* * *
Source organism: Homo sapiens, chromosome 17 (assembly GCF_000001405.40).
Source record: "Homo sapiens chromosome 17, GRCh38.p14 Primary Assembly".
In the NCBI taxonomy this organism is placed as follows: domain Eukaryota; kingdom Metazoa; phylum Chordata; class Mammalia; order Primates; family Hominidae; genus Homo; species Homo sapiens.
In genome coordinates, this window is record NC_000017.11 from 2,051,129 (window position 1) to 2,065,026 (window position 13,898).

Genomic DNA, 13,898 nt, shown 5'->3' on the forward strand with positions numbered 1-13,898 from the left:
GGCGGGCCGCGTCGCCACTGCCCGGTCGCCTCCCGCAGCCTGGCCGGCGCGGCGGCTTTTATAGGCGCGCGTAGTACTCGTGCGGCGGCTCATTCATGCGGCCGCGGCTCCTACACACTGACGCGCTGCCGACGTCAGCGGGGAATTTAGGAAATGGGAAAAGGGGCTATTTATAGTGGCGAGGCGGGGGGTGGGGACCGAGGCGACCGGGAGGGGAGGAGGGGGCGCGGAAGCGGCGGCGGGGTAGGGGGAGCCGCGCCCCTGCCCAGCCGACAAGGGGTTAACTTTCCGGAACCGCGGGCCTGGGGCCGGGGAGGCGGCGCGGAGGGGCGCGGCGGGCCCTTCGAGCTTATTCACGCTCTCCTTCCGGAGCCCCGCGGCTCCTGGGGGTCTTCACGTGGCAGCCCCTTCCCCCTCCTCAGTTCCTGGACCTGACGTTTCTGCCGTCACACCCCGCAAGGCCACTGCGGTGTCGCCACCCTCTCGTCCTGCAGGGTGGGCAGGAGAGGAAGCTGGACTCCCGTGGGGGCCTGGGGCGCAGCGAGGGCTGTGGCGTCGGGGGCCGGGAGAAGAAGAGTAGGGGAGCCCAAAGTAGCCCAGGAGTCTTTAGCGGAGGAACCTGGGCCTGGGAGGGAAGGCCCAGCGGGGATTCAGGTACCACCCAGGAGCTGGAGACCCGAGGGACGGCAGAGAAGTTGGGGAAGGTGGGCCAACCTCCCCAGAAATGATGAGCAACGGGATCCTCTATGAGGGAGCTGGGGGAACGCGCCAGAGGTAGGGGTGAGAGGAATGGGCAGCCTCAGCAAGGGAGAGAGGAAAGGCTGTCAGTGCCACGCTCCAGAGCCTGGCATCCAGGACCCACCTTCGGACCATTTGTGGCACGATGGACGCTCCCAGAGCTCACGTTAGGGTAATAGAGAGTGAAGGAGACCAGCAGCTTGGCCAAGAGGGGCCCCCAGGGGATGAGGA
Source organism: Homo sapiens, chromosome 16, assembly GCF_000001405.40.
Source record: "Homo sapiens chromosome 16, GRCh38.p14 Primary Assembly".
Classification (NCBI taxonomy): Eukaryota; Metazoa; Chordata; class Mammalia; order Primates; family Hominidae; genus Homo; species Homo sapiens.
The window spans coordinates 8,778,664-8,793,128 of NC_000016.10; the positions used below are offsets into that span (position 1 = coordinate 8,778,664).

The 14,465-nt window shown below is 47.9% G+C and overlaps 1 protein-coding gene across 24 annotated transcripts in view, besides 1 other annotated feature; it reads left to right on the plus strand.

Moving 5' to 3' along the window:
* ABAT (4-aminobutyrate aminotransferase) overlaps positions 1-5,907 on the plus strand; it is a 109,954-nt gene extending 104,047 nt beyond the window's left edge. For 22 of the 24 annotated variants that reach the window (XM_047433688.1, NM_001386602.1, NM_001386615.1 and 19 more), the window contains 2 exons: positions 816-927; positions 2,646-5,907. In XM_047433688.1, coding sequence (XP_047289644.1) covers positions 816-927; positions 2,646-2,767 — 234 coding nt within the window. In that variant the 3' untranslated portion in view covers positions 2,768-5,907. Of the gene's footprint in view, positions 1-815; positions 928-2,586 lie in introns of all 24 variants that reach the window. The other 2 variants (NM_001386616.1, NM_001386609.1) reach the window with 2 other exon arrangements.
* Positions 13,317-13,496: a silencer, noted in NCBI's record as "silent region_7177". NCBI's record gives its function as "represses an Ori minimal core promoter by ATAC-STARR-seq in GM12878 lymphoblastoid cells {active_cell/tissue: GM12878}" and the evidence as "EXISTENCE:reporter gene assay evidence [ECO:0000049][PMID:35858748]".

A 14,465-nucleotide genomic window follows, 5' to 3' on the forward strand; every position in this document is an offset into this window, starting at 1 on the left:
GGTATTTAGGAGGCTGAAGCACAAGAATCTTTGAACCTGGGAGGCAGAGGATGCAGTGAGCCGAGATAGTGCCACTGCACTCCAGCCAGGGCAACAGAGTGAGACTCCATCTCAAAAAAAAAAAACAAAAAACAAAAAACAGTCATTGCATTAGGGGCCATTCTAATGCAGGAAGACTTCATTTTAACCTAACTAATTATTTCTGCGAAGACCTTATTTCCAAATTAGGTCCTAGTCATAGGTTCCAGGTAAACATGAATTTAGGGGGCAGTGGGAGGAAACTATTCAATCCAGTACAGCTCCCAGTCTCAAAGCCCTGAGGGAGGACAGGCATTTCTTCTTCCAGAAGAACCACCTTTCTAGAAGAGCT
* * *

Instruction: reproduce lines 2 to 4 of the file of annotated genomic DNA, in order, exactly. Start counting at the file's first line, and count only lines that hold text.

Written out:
Source record: "Homo sapiens chromosome 17, GRCh38.p14 Primary Assembly".
In the NCBI taxonomy this organism is placed as follows: domain Eukaryota; kingdom Metazoa; phylum Chordata; class Mammalia; order Primates; family Hominidae; genus Homo; species Homo sapiens.
In genome coordinates, this window is record NC_000017.11 from 2,051,129 (window position 1) to 2,065,026 (window position 13,898).